I was shopping at a department store with my girlfriend Denise, whose name had been Danny. This was about 25 years ago. She had to use the restroom. She’d been transitioning for a while. So, we went up to a counter to ask where the restrooms were. The salesperson directed Denise to the women’s restroom. She was so nervous because she’d always used the men’s room. It was a really scary experience for her, but because she looked like a girl, it was obviously where she needed to be.
Student: Why would you say that transgender people should not be able to walk into the bathroom they want? (If you weren’t transgender.)
Stacee: Well, I have to admit that it’s hard for me to imagine not being trans, because it’s been a minute that I’ve been living this way. The central argument by the people who are seeking and passing this legislation is that we need to restrict restroom access out of safety. But imagine this: a transgender person who accesses the public restroom space has had to take a bus, train, walk, or whatever to the destination where the restroom is located. If the individual is visibly trans, she or he is already terribly self-conscious and probably noticing the stares. Imagine if your dad, uncle, or grandpa dressed up as a woman and walked out into public. He’d know he didn’t look very feminine and probably wouldn’t go into a restroom unless he had to. That’s what it’s like for people who don’t necessarily pass as their identified gender. They know how they look, and how people perceive them. This is someone who, in whatever restroom is used, will want to get in and out as quickly as possible to avoid the humiliation of being questioned or looked at suspiciously.
Now, a lot of transgender people pass as the gender in which they are living their lives. In these cases, they look like ordinary women and men. Can you imagine how strange it would be to see a bearded bald man in the women’s restroom; or a woman who looks like she could be your aunt or your teacher using the men’s room? That’s what the legislation means though, because many people transition but do not have the ability to change their birth certificate.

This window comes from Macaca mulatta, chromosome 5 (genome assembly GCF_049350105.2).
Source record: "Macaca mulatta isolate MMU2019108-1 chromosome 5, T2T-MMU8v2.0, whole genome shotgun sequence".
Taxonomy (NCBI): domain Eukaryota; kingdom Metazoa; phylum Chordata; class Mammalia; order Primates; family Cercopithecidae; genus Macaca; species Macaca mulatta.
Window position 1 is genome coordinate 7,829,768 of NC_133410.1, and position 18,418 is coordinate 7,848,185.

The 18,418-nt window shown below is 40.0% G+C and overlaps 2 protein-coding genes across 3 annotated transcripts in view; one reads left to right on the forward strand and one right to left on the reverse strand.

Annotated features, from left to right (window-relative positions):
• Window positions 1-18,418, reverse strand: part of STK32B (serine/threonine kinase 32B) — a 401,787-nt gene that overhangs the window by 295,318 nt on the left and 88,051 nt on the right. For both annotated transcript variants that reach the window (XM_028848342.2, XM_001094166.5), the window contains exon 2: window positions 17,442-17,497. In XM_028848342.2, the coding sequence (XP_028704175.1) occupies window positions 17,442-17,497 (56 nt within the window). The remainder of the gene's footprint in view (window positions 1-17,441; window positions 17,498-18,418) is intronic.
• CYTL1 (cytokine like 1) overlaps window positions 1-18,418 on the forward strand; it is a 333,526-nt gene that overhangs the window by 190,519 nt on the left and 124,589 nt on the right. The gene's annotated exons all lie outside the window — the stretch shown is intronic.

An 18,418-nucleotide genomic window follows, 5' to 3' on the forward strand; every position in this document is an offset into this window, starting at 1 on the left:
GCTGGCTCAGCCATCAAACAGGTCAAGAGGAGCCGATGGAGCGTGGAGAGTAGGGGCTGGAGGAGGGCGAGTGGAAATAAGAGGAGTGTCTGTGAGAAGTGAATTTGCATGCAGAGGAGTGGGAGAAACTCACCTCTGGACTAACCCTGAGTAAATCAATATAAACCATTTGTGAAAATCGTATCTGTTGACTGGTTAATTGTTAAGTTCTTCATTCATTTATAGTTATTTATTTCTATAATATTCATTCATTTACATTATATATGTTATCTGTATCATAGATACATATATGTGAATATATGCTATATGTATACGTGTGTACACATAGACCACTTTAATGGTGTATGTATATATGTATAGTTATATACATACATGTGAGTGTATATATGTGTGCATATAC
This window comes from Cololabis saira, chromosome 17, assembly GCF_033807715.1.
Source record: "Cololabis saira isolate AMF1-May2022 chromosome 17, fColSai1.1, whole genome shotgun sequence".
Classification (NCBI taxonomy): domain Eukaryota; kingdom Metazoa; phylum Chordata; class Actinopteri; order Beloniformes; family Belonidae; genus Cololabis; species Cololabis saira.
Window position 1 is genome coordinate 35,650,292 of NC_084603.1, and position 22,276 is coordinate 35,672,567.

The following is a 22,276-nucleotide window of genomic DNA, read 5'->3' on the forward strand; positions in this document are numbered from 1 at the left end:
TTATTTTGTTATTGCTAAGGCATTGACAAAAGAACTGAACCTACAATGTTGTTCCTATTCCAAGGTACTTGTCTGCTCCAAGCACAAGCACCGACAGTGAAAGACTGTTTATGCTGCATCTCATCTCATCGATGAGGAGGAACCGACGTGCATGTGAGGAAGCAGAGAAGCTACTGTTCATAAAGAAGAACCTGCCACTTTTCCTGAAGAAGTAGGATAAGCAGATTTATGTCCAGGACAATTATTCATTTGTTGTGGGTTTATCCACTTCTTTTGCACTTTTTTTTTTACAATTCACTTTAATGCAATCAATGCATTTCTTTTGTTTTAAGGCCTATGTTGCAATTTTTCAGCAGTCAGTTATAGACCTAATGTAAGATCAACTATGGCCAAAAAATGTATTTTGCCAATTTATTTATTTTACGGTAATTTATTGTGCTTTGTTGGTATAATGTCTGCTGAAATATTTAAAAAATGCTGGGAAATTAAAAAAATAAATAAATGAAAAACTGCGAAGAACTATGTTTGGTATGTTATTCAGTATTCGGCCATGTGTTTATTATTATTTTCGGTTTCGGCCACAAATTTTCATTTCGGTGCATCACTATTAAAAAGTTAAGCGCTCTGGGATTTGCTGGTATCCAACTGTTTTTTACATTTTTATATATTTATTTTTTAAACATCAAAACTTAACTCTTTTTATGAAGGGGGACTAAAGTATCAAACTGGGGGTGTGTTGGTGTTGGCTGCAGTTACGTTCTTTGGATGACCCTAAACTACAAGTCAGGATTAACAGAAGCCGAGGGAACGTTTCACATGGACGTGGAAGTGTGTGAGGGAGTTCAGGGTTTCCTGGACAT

Any other questions?
[Tiny hands raise.]
Student: What would your advice be to someone who’s considering transitioning?
Stacee: Be ready and know that it will be tough at times. People will hate you because they don’t understand you. The essential thing you’ll need is to gather people around who love you. Your support system will be everything to you. Give back to them when times are good, because they will be. There’s a lot of joy in being trans that people don’t think about, but our lives are truly unique. For one thing, after we make a decision and live through our transition, everything else we decide to do in life is much easier. Also, just as there are haters, so many, many people love us because we are so very unique. We inspire people, which I think is a hard thing to wake up to and realize. It’s actually a lot of social responsibility to be so visible because everyone’s looking to a transperson and saying, “Wow, you’re so strong.” Of course, we’re not always looking for that because most transpeople aren’t looking to be heroes, we just want to live in peace. But it’s part of our life journey.
We concluded our interview shortly after. It was a wonderful experience, and the very nice and amazingly well-worded emails from the students indicated that it was a fun and interesting project for them, as well.